By Natasha Joibi
With an increasingly hyper-connected world, it's no surprise that social media influencers wield considerable power, and can impact everything from brand awareness to fashion trends and buying decisions.
But even as thousands of followers hang on their every word, some key opinion leaders have been actively using their platforms to spread positivity.
Take, for instance, Malaysia's Khairul Aming Kamarulzaman.
A bona fide TikTok star, thanks to his culinary-themed videos, the 31-year-old sambal entrepreneur is, without doubt, one of the hottest content creators in the region.
Yet, it isn't just his sambal and recipes winning him fans. His constant stream of positive and inspiring messages has helped make him a household name, even among non-foodies.
Case in point, his speech at the TikTok Malaysia Awards 2023, where upon being crowned "Creator of the Year", he took it upon himself to advise young people to stay in school, even if they do have ambitions of following in his footsteps and becoming content creators.
And then, of course, there are all his posts which seek to inspire a love for animals, especially stray dogs.
Open and authentic
Like Khairul Aming, content creator Ceddy Ang also rose to fame on Twitter, TikTok and Instagram through his food posts.
But beyond the humorous food vlogs, the 35-year-old Penangite has also seen a need to address mental health wellness by, among others, being open about his own struggles.
"I was (always) targeted because I was short and small-sized. I didn't have a deep voice. (And) when I started creating content, netizens constantly asked whether I'm male or female, calling me pondan (transexual) and pengkid (butch lesbian).
"That took me back to my school days, where I loathed myself to the point that I no longer have any of my old photos," he recalls.
Thankfully, Ang says, he has learnt to respond to negativity with compassion. And that has a lot to do with his therapist, JC.
"Before talking about mental health, you have to be able to share that you've personally experienced getting mental assistance, and I'm transparent about this," he said.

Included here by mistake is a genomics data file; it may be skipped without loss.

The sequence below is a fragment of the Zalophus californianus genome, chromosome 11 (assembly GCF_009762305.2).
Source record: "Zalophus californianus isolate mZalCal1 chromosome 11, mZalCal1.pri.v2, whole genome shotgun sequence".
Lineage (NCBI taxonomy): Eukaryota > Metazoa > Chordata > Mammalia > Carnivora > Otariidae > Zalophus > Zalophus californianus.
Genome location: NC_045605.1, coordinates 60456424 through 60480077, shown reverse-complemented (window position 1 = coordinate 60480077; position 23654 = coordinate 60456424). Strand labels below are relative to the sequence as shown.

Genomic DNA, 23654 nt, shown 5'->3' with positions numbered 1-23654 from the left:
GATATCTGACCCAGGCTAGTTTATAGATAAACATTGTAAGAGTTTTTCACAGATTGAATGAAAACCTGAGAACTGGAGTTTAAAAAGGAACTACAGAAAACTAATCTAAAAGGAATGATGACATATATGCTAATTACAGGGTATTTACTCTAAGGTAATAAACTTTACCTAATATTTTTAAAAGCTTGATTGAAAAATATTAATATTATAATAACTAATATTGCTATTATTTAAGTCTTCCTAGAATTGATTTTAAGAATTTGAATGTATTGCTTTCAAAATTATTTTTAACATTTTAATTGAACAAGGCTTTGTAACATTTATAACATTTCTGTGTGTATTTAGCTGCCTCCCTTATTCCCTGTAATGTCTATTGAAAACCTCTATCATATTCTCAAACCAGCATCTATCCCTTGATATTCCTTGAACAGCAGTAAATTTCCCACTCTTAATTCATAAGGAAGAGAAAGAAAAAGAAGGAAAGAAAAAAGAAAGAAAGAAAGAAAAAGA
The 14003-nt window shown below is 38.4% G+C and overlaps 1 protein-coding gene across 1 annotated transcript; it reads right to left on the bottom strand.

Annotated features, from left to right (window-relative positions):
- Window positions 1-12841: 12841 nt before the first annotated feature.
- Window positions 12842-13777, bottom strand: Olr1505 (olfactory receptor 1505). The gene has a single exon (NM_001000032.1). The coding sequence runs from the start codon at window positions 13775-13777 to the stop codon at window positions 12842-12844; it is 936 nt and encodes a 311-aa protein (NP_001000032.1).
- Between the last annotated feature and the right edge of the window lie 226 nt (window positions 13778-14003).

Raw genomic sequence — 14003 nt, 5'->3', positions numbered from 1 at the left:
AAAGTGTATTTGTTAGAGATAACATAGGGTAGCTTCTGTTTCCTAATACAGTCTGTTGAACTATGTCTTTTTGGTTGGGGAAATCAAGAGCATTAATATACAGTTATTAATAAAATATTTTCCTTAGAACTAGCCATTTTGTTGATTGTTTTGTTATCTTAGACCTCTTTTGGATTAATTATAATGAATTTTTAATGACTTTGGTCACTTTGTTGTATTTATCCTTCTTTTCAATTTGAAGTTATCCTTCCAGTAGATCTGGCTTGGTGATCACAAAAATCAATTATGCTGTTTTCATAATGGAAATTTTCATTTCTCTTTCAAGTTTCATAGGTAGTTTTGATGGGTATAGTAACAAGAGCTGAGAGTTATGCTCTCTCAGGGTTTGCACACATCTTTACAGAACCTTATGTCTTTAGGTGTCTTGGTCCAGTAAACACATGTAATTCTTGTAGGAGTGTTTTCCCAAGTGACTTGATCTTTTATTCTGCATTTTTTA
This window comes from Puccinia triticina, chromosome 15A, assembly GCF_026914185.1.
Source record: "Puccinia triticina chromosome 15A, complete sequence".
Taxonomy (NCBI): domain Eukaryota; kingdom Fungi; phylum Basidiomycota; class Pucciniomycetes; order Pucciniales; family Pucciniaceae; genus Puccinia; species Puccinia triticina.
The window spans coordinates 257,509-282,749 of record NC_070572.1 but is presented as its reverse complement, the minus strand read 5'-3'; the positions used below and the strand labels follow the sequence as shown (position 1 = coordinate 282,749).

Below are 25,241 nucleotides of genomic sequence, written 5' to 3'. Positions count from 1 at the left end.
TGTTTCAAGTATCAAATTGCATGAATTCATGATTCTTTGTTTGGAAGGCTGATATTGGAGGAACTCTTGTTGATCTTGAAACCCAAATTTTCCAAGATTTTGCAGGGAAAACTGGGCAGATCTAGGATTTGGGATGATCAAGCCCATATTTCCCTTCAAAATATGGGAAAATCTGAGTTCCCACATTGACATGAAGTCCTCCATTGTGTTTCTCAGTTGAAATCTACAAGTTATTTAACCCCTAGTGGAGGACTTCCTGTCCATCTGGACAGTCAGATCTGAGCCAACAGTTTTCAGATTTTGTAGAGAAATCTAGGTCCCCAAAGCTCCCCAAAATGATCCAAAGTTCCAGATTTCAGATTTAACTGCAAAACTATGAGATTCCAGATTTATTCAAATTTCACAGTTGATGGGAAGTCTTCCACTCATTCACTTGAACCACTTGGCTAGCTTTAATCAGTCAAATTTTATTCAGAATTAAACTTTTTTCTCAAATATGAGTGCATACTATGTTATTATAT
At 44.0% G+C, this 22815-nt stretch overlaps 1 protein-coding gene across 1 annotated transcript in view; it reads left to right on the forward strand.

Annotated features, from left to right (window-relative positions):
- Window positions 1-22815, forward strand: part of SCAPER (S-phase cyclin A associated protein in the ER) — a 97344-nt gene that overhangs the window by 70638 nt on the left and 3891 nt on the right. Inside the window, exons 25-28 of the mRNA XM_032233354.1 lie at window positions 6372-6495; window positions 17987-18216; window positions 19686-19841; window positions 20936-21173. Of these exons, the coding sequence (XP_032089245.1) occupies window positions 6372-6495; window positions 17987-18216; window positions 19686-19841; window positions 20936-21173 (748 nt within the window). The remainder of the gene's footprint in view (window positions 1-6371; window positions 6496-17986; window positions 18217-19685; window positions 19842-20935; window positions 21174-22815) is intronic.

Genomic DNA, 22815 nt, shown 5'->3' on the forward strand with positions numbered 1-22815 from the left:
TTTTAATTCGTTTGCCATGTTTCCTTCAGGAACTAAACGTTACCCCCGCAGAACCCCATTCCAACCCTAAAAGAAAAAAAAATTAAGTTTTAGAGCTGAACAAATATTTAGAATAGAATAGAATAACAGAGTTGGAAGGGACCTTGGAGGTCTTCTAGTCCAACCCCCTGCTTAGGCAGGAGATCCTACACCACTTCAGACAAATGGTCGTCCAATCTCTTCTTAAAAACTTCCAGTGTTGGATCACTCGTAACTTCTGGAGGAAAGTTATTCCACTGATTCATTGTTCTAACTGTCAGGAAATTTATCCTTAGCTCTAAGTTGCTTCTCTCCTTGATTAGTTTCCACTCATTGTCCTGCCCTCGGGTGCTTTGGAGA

"I always tell people that seeing a therapist or a psychologist is like seeing a friend, except that that friend is qualified and has the tools to help you navigate your emotions.”
Social media can be 'brutal'
Singaporean content creator Ian Jeevan Prasad Arumugam, who also uses TikTok to raise awareness about mental wellbeing, says being authentic is key to promoting positivity.
Nevertheless, like Ang, he is quick to admit that social media can be a "brutal space", and that even as he has tried to be positive with his content, the journey has been challenging.
"About 90 per cent of the comments (when I first started creating content) were positive. But as long as there were negative comments, I would feel down about myself," he recalled, adding that he now chooses to focus instead on the good he can do by speaking about his own experiences.
But is choosing to ignore the haters the best course of action?
Perhaps. Yet, Sabahan Viviantie Sarjuni, whose audience on Facebook, Instagram and LinkedIn mainly comprises entrepreneurs and community leaders, is of the view that it is also necessary to recognise one's motivations.
"I've shared about my own mental health experiences, which had deteriorated to the point where I had to seek help from experts, and might have ended my own life. Some called me an attention-seeker (for doing that), (but) I don't regret sharing my experiences because my intention was to save lives," said the influencer, who also serves as the general manager of Sabah Creative Economy and Innovation Centre (SCENIC).
Enriching the digital space
To clinical psychologist Aishah Diyana Baharudin, social media platforms serve as an invaluable resource for receiving and providing support; a fact proven during the multiple COVID-19 lockdowns.
However, it is just as important to maintain a healthy balance between social media use and protecting mental health by setting personal boundaries with technology.
"One's relationship with social media plays a significant role in how they're affected by the comments made. If one absorbs everything without evaluating the truth or bias behind the comments, it becomes easy to be affected by them," Aishah said.
As such, the mental health expert notes, maintaining a "safe distance" from comments and feedback can help put these into perspective.
"This can help reduce fixation on the content of the comments and allow them to be viewed as part of the process of being on social media, rather than a reflection of who one is," she said.
That being said, what can't be denied is that social media presents an opportunity for self-reflection, growth, establishing genuine bonds and developing a sense of shared community.
So, while it is a fact that uncontrolled social media use can lead to negative effects such as anxiety, imposter syndrome, feelings of inadequacy, demotivation and procrastination, what is also true is that so many influencers have and are playing a role in helping enrich the digital space.
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